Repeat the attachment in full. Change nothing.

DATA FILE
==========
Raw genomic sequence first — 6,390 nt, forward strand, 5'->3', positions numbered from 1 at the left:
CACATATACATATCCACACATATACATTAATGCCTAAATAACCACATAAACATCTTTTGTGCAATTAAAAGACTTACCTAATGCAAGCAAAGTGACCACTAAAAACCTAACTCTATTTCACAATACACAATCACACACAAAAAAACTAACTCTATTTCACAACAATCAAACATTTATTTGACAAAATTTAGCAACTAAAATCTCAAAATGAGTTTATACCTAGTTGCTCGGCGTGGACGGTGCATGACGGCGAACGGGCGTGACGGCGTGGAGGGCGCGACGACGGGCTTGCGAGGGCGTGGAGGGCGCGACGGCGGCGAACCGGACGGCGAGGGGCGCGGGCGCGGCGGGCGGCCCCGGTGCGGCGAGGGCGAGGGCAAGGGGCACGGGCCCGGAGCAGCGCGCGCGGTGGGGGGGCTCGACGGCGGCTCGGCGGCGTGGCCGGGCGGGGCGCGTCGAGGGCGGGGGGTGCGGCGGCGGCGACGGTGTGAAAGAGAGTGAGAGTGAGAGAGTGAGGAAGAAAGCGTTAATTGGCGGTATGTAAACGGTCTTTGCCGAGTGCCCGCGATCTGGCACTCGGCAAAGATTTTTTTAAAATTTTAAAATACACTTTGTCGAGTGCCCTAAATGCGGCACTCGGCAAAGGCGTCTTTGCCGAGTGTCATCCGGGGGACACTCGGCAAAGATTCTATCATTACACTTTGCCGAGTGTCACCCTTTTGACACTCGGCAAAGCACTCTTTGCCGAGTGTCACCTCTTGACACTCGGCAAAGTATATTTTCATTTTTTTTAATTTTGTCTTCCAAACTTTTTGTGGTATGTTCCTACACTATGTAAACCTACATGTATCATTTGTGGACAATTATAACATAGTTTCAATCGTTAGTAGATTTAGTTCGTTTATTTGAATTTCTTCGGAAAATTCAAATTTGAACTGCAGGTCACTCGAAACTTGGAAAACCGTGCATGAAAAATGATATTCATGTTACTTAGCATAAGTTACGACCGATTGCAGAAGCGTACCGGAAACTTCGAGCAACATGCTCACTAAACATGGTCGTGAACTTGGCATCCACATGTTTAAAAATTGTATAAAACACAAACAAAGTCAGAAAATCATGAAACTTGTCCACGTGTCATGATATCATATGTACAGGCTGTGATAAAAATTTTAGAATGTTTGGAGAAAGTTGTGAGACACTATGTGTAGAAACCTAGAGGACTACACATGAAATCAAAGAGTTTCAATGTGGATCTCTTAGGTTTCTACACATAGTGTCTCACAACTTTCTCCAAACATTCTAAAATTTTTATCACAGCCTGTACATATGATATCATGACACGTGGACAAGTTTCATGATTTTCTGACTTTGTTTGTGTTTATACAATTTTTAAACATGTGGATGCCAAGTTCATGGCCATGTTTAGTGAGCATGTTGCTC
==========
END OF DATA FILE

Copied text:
Raw genomic sequence first — 6,390 nt, forward strand, 5'->3', positions numbered from 1 at the left:
CACATATACATATCCACACATATACATTAATGCCTAAATAACCACATAAACATCTTTTGTGCAATTAAAAGACTTACCTAATGCAAGCAAAGTGACCACTAAAAACCTAACTCTATTTCACAATACACAATCACACACAAAAAAACTAACTCTATTTCACAACAATCAAACATTTATTTGACAAAATTTAGCAACTAAAATCTCAAAATGAGTTTATACCTAGTTGCTCGGCGTGGACGGTGCATGACGGCGAACGGGCGTGACGGCGTGGAGGGCGCGACGACGGGCTTGCGAGGGCGTGGAGGGCGCGACGGCGGCGAACCGGACGGCGAGGGGCGCGGGCGCGGCGGGCGGCCCCGGTGCGGCGAGGGCGAGGGCAAGGGGCACGGGCCCGGAGCAGCGCGCGCGGTGGGGGGGCTCGACGGCGGCTCGGCGGCGTGGCCGGGCGGGGCGCGTCGAGGGCGGGGGGTGCGGCGGCGGCGACGGTGTGAAAGAGAGTGAGAGTGAGAGAGTGAGGAAGAAAGCGTTAATTGGCGGTATGTAAACGGTCTTTGCCGAGTGCCCGCGATCTGGCACTCGGCAAAGATTTTTTTAAAATTTTAAAATACACTTTGTCGAGTGCCCTAAATGCGGCACTCGGCAAAGGCGTCTTTGCCGAGTGTCATCCGGGGGACACTCGGCAAAGATTCTATCATTACACTTTGCCGAGTGTCACCCTTTTGACACTCGGCAAAGCACTCTTTGCCGAGTGTCACCTCTTGACACTCGGCAAAGTATATTTTCATTTTTTTTAATTTTGTCTTCCAAACTTTTTGTGGTATGTTCCTACACTATGTAAACCTACATGTATCATTTGTGGACAATTATAACATAGTTTCAATCGTTAGTAGATTTAGTTCGTTTATTTGAATTTCTTCGGAAAATTCAAATTTGAACTGCAGGTCACTCGAAACTTGGAAAACCGTGCATGAAAAATGATATTCATGTTACTTAGCATAAGTTACGACCGATTGCAGAAGCGTACCGGAAACTTCGAGCAACATGCTCACTAAACATGGTCGTGAACTTGGCATCCACATGTTTAAAAATTGTATAAAACACAAACAAAGTCAGAAAATCATGAAACTTGTCCACGTGTCATGATATCATATGTACAGGCTGTGATAAAAATTTTAGAATGTTTGGAGAAAGTTGTGAGACACTATGTGTAGAAACCTAGAGGACTACACATGAAATCAAAGAGTTTCAATGTGGATCTCTTAGGTTTCTACACATAGTGTCTCACAACTTTCTCCAAACATTCTAAAATTTTTATCACAGCCTGTACATATGATATCATGACACGTGGACAAGTTTCATGATTTTCTGACTTTGTTTGTGTTTATACAATTTTTAAACATGTGGATGCCAAGTTCATGGCCATGTTTAGTGAGCATGTTGCTC